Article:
Today, road traffic accidents are a major public health problem  . According to the World Health Organization’s 2014 report, road traffic accidents killed an estimated 1.25 million people worldwide in 2013 and injured between 25 and 50 million people. These accidents were the leading cause of death among young people aged 15 to 29 worldwide in 2012; and the highest rate was observed in Africa (26.6 deaths per 100,000 inhabitants) where road accidents are the 5th leading cause of death. Surgical emergency departments, the usual place of admission for accident victims, often have malfunctions, particularly in Africa  . At the Yalgado Ouédraogo University Hospital (CHU-YO) in Ouagadougou, road traffic accidents are the second leading cause of death, after malaria  . Timeliness and quality of care are factors that influence morbidity and mortality. Unfortunately, very high attendance in a hospital does not ensure optimal patient care. Nowadays, the real indicator for evaluating the performance of a health centre is not only its technical platform but also its ability to meet patients’ needs and expectations in a global way  . The evaluation of the quality of care is an approach that makes it possible to guarantee each patient diagnostic and therapeutic procedures capable of ensuring a better result, in accordance with the current state of medical science  . Hence, the objective of this study, which is to evaluate the management of accident victims admitted to our trauma reference centre.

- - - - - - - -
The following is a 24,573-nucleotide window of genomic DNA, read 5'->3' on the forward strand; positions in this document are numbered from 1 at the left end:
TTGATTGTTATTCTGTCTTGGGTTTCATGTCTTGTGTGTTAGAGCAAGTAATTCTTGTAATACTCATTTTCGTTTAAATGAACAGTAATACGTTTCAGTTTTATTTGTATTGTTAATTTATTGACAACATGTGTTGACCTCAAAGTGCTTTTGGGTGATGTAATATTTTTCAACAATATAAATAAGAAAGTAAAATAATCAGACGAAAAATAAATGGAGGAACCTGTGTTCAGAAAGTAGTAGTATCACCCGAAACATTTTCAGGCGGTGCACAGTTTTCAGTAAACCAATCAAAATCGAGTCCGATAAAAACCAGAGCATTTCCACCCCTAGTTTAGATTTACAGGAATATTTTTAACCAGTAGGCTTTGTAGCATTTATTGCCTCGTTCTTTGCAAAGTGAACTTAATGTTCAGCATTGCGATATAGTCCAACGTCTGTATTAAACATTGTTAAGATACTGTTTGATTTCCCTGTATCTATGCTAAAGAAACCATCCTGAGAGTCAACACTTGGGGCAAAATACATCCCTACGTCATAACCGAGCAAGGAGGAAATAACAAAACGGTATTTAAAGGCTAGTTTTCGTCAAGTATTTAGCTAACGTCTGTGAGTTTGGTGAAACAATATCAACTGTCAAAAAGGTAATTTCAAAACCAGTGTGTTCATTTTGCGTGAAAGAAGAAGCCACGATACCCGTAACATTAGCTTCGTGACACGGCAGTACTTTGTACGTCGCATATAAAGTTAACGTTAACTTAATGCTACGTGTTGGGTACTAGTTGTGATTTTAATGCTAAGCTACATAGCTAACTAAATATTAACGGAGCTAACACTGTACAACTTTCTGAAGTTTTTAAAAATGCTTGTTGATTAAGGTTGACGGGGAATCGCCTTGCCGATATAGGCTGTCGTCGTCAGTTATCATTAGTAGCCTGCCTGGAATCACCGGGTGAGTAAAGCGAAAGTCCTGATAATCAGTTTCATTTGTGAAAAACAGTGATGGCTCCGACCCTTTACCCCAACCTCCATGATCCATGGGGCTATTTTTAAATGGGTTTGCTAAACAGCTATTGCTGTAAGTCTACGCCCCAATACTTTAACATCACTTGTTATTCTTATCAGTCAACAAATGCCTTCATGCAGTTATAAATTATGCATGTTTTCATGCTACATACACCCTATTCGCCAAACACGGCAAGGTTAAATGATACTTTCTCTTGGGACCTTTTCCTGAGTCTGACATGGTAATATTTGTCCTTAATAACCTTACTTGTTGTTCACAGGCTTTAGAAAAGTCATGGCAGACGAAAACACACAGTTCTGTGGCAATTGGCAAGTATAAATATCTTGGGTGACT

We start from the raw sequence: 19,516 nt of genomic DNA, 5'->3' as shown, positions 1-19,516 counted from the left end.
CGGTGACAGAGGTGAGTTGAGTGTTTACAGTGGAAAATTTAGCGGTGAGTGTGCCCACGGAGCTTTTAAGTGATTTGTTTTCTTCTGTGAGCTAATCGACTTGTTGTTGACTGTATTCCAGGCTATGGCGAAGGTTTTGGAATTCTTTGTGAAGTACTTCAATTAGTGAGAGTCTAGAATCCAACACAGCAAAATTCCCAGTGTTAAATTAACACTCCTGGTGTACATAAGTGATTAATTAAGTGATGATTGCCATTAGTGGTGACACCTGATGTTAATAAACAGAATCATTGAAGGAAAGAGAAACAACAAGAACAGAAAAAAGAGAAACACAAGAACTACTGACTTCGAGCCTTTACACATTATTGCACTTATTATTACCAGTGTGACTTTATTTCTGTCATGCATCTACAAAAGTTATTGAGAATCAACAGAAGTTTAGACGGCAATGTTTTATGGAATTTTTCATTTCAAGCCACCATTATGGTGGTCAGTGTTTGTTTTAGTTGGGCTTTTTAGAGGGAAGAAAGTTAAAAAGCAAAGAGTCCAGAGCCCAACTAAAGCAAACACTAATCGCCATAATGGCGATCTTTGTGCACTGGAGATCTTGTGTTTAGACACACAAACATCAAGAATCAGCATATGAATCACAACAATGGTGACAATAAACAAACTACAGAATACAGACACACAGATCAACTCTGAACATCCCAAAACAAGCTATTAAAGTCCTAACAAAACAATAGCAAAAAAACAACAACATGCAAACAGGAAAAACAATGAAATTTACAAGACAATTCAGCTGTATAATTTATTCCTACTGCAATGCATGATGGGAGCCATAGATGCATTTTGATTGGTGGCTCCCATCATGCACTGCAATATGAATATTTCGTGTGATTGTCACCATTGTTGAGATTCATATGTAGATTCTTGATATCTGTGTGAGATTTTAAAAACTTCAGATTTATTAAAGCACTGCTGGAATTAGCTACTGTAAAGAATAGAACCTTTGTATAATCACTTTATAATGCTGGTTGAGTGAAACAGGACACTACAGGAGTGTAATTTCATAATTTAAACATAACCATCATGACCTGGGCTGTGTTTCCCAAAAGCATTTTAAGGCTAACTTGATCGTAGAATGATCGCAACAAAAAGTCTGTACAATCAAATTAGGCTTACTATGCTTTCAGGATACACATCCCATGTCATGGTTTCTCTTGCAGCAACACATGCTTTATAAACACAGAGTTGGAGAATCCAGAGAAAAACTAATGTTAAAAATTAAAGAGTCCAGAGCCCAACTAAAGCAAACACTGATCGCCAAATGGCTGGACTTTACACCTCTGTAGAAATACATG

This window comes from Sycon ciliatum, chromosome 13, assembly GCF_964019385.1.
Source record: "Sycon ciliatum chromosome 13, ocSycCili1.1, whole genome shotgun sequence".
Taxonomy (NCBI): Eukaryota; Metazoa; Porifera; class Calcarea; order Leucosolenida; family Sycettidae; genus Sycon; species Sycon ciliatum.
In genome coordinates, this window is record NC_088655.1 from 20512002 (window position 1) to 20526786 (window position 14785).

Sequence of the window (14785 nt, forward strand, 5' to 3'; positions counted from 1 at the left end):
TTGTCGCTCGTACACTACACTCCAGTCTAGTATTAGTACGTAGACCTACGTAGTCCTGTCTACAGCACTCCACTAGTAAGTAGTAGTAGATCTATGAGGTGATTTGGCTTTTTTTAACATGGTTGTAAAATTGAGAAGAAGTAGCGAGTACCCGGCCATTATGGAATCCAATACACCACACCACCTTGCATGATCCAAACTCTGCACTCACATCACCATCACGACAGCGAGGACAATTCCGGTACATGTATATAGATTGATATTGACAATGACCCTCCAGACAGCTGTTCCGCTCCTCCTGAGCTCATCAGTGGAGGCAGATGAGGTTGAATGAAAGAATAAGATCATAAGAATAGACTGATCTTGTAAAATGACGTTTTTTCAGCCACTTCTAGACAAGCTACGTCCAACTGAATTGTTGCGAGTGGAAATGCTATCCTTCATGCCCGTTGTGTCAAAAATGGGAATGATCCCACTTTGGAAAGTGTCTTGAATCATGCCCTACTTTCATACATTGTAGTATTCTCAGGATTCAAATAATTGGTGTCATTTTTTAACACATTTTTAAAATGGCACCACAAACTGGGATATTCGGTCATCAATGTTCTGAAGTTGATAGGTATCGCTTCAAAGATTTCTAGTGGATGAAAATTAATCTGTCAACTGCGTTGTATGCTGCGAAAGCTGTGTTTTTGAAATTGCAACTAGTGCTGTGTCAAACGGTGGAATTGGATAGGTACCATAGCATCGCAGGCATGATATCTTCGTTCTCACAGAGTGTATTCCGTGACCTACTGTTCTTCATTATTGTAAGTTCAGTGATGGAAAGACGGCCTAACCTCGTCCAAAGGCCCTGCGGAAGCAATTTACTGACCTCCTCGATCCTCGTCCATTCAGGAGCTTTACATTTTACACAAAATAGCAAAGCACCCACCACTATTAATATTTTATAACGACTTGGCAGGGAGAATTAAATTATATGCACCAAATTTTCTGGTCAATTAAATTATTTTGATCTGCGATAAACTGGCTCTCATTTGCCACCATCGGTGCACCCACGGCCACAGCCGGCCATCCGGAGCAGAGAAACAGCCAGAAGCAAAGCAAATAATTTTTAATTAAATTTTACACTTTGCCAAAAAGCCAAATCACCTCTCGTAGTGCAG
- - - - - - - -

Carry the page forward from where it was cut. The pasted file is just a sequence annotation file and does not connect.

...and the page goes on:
2. Materials and Method
This was a descriptive prospective study conducted over a period of 06 months, from February 1, 2015 to July 31, 2015. The Orthopaedic-Traumatology Department of the CHU-YO, a national centre of last level of reference, served as the framework for the study. The collection sheets were developed in collaboration with the Centre de Recherche du Centre Hospitalier Universitaire de Montréal (CRCHUM), the Institut de Recherche pour le Développement (IRD) and the Centre National de Recherches Scientifiques et Technologiques (CNRST), as part of a project on accidentology in Ouagadougou. Data were collected at the arrival of the patients, then after their hospital stay (7th and 30th days). Data were collected on pre-established collection forms that included, for each patient, socio-demographic, anatomical-clinical, radiological, therapeutic and satisfaction variables. After the patient left the trauma emergency unit on days 7 and 30, the information was collected by telephone calls. Included were all patients admitted for a road traffic accident in the city of Ouagadougou and who agreed to participate in the study. Accidents outside the city of Ouagadougou were excluded, as well as patients who died on arrival and those who refused to participate in the study. Informed consent of patients and/or their carers was obtained before the interviews. Confidentiality and medical confidentiality have been respected. Our sample included 991 patients. The sex ratio was 1.94 with a male predominance. The average age of the patients was 31.5 years. The average number of patients received per 24-hour shift during our study was 30. The ratio of caregivers to patients on a 24-hour shift was 7/47 excluding patients hospitalized in the corridors.